There was a stooped and grey-haired counter man behind the counter, and a blonde waitress about forty years old working the left side of the coach, and a brunette waitress about fifty years old working the right side, and they were all busy, because the place was more than three-quarters full. All the booths on the left were taken, some by people eating at the end of the work day, some by people eating ahead of a night out, one by a quartet of hipsters apparently intent on period authenticity. The right side of the coach had two booths free, and the counter showed nineteen backs and five gaps.

  The girl was all the way over on the right, at the counter, on the last stool, owning it, like the place was a bar and she had been a regular patron for the last fifty years. She had silverware and a napkin in front of her, and a glass of water, but no food yet. Next to her was an empty space, and then came a guy hunched over a plate, and another, and another, with the next empty stool nine spots away. Reacher figured he would get a better look at her from one of the empty booths, but diners had an etiquette all their own, and lone customers taking up four-place booths at rush hour was frowned upon.

  So Reacher stood in the doorway, unsure, and the blonde waitress from the left side of the coach took pity on him and detoured over, and she tried a welcoming smile, but she was tired and it didn’t really work. It came out as a dull and uninterested gaze, nothing there at all, and she said, ‘Sit anywhere you like, and someone will be right with you.’ Then she bustled away again, and Reacher figured anywhere you like included four-person booths, so he turned to his right and took a step.

  The girl was watching him in the mirror.

  And she was watching him quite openly. Her eyes were locked on his, in the mirrored wall, via reflections and refractions and angles of incidence and all the other stuff taught in high-school physics class. She didn’t look away, even when he looked right back at her.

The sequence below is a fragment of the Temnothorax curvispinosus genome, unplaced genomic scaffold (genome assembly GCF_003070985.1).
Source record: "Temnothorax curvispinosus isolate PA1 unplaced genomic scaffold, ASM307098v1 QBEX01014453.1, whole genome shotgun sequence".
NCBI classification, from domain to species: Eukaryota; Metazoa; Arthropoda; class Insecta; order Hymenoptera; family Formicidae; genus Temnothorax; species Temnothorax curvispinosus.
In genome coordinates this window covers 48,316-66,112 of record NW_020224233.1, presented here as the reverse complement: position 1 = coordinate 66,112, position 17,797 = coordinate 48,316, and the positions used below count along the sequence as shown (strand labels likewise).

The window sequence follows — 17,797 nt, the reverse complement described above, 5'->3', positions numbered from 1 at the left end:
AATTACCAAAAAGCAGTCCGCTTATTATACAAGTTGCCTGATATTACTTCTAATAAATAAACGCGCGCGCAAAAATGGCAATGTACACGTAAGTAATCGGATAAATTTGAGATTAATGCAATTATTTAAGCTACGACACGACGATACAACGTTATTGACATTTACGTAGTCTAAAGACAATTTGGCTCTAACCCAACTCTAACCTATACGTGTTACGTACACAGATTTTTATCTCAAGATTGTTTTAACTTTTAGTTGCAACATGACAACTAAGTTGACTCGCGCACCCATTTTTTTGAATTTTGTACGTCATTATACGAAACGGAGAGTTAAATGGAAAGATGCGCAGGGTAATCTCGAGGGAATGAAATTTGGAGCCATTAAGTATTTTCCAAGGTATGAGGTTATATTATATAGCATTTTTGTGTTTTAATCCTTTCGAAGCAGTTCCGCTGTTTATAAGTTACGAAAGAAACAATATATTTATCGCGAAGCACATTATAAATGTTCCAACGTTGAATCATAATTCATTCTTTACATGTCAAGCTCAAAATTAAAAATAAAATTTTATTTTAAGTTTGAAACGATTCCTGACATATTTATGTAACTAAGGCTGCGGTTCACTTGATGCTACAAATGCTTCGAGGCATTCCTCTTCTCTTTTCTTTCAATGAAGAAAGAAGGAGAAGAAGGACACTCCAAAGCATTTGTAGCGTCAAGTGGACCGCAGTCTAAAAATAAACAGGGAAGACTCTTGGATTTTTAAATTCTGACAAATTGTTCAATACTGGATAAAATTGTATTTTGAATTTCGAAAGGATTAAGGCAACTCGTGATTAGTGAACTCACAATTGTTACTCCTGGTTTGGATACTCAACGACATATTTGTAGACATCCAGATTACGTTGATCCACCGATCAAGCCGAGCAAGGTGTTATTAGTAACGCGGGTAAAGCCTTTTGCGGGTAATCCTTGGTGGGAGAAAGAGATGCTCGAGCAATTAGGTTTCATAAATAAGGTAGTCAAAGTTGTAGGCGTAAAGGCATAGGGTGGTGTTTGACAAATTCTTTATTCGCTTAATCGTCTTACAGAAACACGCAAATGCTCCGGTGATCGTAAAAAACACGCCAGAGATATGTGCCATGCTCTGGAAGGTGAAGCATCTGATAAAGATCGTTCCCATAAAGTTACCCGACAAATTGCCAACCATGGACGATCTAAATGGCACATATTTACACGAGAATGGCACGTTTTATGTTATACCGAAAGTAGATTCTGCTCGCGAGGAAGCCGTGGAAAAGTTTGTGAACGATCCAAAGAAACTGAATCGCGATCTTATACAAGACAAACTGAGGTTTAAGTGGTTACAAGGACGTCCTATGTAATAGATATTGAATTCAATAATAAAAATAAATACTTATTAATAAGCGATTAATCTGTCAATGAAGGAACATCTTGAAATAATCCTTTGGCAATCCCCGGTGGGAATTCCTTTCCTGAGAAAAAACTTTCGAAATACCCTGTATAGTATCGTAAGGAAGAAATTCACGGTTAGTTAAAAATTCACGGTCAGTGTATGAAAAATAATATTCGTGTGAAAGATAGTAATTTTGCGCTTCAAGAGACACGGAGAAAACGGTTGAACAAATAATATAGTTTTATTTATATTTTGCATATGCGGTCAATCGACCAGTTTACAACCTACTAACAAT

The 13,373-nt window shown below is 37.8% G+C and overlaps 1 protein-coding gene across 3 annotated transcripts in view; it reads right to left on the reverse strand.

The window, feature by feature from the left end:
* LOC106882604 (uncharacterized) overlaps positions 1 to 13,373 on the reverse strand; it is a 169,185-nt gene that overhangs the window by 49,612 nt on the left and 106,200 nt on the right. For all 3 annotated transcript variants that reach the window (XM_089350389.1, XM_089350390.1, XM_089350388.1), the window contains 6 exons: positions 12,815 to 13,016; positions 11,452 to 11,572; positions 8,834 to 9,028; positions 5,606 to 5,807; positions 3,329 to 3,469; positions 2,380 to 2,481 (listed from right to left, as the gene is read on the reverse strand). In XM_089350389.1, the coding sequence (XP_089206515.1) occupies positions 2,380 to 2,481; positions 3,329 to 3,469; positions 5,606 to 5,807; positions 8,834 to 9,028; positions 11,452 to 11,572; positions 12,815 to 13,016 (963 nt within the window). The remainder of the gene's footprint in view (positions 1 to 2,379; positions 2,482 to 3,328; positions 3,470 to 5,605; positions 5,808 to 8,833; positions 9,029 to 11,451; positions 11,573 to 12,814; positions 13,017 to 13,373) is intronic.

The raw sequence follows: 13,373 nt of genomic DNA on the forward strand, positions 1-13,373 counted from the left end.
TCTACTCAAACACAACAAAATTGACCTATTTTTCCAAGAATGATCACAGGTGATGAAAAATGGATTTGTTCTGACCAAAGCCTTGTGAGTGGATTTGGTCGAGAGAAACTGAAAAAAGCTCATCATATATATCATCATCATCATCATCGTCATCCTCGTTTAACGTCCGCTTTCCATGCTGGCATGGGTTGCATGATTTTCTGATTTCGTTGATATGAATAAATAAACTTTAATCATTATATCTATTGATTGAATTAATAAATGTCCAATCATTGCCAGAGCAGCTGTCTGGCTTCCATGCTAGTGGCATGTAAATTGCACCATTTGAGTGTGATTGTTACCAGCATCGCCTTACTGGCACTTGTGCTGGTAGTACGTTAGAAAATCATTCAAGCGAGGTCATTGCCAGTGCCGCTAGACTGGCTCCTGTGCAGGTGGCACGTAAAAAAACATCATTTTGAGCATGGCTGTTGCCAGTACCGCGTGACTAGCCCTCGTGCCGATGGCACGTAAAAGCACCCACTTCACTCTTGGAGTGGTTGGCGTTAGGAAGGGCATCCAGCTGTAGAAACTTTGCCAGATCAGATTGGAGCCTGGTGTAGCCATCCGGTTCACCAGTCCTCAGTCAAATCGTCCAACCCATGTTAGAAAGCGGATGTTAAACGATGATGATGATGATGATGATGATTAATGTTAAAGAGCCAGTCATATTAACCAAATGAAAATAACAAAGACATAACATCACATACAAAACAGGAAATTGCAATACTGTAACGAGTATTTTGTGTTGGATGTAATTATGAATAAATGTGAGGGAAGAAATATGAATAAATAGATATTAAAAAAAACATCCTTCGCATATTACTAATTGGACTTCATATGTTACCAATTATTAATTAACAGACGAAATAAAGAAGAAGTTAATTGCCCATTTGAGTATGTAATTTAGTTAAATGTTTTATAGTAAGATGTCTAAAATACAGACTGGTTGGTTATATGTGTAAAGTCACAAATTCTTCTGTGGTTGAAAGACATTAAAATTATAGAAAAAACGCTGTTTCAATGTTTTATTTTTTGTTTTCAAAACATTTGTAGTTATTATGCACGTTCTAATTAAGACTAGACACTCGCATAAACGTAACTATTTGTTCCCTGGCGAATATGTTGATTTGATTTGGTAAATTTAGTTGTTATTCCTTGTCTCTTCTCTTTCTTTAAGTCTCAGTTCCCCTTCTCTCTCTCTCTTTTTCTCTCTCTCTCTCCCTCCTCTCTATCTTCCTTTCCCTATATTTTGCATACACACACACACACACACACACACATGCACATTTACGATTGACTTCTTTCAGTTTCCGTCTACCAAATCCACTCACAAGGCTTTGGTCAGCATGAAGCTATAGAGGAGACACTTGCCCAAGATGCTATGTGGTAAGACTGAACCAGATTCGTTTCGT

No contact, he had promised.

  He moved on into the right side of the coach, and he took an empty booth one away from directly behind her. To see her best he put his shoulder against the window and his back to the rest of the room, which he didn’t like, but he had no option. The brunette waitress showed up with a menu and a smile as wan as the blonde’s, and she said, ‘Water?’

  He said, ‘Coffee.’

  The girl was still looking at him in the mirror.

  He wasn’t hungry, because the meal Lozano had bought in West Hollywood had been a feast fit for a king. So he slid the menu aside. The brunette was not thrilled with his lack of an order. He got the feeling he wouldn’t see
her again any time soon. No free refills for him.

  The girl was still watching.

  He tried the coffee. It was OK. The counter man brought the girl a plate, and she broke eye contact long enough to say something to him that made him smile. He had an embroidered patch on his uniform, with his name, which was Arthur. He said something back, and the girl smiled, and he moved away again.

  Then the girl picked up her silverware and her napkin in one hand, and her plate in the other, and she slid off her stool, and she stepped over to Reacher’s booth, and she said, ‘Why don’t I join you?’


  THE GIRL PUT her silverware down, and her napkin, and her plate, and then she ducked back to the counter to retrieve her glass of water. She waved to the guy called Arthur and pointed at the booth, as if to say I’m moving, and then she came back with her water and put it next to her plate, and she slid along the vinyl bench, and she ended up directly opposite Reacher. Up close she looked the same as she did from a distance, but all the details were clearer. In particular her eyes, which seemed to work well with her mouth, in terms of getting all quizzical.

  He said, ‘Why would you want to join me?’